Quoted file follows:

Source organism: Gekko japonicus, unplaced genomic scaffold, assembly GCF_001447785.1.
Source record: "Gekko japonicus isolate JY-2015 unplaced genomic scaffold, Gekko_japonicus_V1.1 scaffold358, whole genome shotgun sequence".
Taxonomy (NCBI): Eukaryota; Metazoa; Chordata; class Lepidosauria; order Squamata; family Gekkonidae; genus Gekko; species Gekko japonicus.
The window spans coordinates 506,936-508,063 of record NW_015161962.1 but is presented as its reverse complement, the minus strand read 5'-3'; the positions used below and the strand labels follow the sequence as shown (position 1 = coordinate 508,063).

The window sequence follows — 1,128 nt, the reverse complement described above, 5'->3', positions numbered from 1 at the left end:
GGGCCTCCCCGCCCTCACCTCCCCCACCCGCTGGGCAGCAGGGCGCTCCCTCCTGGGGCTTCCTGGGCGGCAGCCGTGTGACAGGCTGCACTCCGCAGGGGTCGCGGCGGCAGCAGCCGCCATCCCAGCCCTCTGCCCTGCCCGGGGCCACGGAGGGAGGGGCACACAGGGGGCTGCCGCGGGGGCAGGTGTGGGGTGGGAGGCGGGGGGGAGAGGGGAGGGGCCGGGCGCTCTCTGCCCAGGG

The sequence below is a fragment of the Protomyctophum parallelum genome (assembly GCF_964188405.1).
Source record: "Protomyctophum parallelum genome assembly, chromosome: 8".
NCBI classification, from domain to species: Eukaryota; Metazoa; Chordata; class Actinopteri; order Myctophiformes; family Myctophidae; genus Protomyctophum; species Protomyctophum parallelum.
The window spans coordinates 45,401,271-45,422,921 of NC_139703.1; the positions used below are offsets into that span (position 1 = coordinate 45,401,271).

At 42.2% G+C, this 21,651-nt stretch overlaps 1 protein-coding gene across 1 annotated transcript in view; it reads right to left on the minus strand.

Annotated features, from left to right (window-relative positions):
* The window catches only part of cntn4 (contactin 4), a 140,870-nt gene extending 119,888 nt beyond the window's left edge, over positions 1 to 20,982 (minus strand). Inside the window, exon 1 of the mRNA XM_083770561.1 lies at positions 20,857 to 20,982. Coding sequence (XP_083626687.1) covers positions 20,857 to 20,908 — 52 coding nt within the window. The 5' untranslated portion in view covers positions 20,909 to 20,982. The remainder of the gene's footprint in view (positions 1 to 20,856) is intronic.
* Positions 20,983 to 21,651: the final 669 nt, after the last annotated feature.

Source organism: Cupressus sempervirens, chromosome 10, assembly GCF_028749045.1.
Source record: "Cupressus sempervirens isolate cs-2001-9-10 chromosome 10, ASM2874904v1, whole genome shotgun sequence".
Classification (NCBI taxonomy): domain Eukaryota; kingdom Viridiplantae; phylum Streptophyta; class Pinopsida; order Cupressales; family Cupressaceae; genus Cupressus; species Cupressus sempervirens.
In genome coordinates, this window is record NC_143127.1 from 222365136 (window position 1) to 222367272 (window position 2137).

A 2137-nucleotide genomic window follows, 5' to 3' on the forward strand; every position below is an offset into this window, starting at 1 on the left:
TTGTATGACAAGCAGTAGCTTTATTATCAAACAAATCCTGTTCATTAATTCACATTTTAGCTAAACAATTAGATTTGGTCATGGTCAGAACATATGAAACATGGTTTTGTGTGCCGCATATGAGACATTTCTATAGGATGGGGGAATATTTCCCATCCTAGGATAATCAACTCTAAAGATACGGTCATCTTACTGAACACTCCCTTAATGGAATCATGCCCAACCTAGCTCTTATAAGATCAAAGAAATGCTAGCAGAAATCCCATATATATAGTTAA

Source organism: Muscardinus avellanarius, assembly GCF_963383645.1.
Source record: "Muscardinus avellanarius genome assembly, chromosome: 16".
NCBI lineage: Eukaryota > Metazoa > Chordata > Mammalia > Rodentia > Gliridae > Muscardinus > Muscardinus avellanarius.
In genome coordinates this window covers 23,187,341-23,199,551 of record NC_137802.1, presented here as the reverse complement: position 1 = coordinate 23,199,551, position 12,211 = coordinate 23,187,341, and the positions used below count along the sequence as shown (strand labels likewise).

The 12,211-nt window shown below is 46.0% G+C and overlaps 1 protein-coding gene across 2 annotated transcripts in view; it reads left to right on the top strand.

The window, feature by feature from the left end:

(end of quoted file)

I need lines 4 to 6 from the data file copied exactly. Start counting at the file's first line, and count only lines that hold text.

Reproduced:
The window spans coordinates 506,936-508,063 of record NW_015161962.1 but is presented as its reverse complement, the minus strand read 5'-3'; the positions used below and the strand labels follow the sequence as shown (position 1 = coordinate 508,063).

The window sequence follows — 1,128 nt, the reverse complement described above, 5'->3', positions numbered from 1 at the left end:
GGGCCTCCCCGCCCTCACCTCCCCCACCCGCTGGGCAGCAGGGCGCTCCCTCCTGGGGCTTCCTGGGCGGCAGCCGTGTGACAGGCTGCACTCCGCAGGGGTCGCGGCGGCAGCAGCCGCCATCCCAGCCCTCTGCCCTGCCCGGGGCCACGGAGGGAGGGGCACACAGGGGGCTGCCGCGGGGGCAGGTGTGGGGTGGGAGGCGGGGGGGAGAGGGGAGGGGCCGGGCGCTCTCTGCCCAGGG